I keep thinking I’ll write something new and profound for Resurrection Sunday. But I never do. Because there’s really nothing I can add to what I’ve written before: the Gospel IS the Good News.
It’s what makes the waiting possible and hope something more than wishful thinking.
Christ has died. Christ has risen. Christ will come again.
“The worst conceivable thing has happened, and it has been mended…All shall be well, and all shall be well and all manner of thing shall be well.” ~Julian of Norwich
I’m not sure when I first read this quote, but it came to my mind that awful morning. And I played it over and over in my head, reassuring my broken heart that indeed, the worst had already happened, and been mended.
Death had died.
Christ was risen-the firstfruits of many brethren.
I’m sharing this again during Holy Week because if I’m honest this week presents lots of moments when I have to sort through my theology once again.
Dominic’s death is inextricably tied to the days between Palm Sunday and Resurrection Sunday. And my heart is twisted into all kinds of uncomfortable shapes every year around this time.
I’ve said before that what I write is as much (or more!) for myself as it may be for anyone else so I’m reminding my own heart that God did not snatch Dominic from my life.
His death is not a punishment nor a hammer nor a lesson.
This is a question that comes up all the time in bereaved parents’ groups: Did God take my child?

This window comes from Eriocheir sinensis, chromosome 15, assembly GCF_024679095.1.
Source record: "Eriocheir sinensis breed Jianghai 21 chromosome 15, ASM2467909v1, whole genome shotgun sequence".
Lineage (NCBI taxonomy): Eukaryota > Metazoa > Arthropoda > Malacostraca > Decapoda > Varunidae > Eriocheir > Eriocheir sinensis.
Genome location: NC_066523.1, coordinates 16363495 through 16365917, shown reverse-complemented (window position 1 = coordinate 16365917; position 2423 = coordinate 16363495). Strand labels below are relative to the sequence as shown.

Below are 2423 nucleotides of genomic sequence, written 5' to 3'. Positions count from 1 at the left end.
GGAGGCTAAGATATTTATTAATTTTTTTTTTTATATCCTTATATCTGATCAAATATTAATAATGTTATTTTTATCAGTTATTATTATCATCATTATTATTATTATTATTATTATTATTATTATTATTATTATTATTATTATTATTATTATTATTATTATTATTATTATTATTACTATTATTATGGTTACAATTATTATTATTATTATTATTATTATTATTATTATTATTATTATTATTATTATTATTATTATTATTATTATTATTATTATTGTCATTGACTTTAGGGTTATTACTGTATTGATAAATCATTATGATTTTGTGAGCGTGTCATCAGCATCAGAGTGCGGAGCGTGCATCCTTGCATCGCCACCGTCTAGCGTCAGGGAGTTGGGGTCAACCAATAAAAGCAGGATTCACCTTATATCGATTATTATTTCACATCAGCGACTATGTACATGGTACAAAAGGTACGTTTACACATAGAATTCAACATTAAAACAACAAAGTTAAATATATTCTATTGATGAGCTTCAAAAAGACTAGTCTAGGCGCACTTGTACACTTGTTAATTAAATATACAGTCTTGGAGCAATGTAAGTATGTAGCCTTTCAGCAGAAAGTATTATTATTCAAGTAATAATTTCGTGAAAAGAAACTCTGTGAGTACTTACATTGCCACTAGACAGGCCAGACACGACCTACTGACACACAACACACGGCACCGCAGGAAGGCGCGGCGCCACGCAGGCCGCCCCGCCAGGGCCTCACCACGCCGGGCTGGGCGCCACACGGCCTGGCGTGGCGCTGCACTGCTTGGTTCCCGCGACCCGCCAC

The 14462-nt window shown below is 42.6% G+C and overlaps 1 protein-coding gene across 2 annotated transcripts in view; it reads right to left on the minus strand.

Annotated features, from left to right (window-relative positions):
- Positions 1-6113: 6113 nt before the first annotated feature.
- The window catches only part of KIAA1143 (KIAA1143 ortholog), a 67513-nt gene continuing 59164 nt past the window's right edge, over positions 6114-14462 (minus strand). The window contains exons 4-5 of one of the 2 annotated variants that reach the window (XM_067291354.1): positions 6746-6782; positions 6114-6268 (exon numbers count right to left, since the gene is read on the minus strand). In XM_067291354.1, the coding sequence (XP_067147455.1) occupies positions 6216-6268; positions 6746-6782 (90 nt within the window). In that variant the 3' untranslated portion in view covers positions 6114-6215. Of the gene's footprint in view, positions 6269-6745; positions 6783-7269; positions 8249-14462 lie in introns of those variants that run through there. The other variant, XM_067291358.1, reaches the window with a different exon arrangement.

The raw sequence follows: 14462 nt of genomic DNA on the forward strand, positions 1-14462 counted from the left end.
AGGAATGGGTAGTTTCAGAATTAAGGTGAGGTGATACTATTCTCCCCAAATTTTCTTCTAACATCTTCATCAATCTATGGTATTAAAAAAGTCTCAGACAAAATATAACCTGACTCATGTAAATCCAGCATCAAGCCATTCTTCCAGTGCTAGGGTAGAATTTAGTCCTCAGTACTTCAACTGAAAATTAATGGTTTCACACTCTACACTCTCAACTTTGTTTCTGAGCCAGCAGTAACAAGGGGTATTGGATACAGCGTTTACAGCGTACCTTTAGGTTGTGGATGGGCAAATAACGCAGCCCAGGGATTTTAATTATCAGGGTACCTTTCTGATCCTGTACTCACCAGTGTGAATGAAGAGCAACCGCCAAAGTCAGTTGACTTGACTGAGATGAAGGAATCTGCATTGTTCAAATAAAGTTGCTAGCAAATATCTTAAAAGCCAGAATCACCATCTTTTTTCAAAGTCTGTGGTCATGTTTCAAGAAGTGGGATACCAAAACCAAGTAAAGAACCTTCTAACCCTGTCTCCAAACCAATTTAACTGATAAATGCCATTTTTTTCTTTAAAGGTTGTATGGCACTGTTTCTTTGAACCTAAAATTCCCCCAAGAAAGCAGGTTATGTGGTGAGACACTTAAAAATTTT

Trust me, I’ve asked it myself.
How you answer this question can mean the difference between giving up or going on, between turning away or trusting.
So this is MY answer. The one I’ve worked out through study, prayer and many, many tears. You may disagree. That’s just fine. I only offer it because it might be helpful to some struggling and sorrowful soul.
The news goes out over Facebook, over phone lines, over prayer chains and everyone shows up.
Crowds in the kitchen, in the living room, spilling onto the lawn.
It’s what you do.
And it’s actually the easiest part. Lots of people, lots of talking, lots of activity keep the atmosphere focused on the deceased and the family. The conversation rarely dips to deeper waters or digs into harder ground: “Where was God?”; “Why him?”; “Why do ‘bad’ things happen to ‘good’ people?”
But eventually the busyness and noise gives way to stillness and silence.
Most people are familiar with SAD-Seasonal Affective Disorder-a cluster of symptoms mimicking depression that develop in otherwise healthy folks when the shorter days and longer nights of winter limit sunshine exposure.
Fewer folks know that nearly every bereaved parent has his or her own version of SAD which has nothing to do with daylight/darkness cycles and everything to do with the calendar.
For me, it starts in February and runs through May.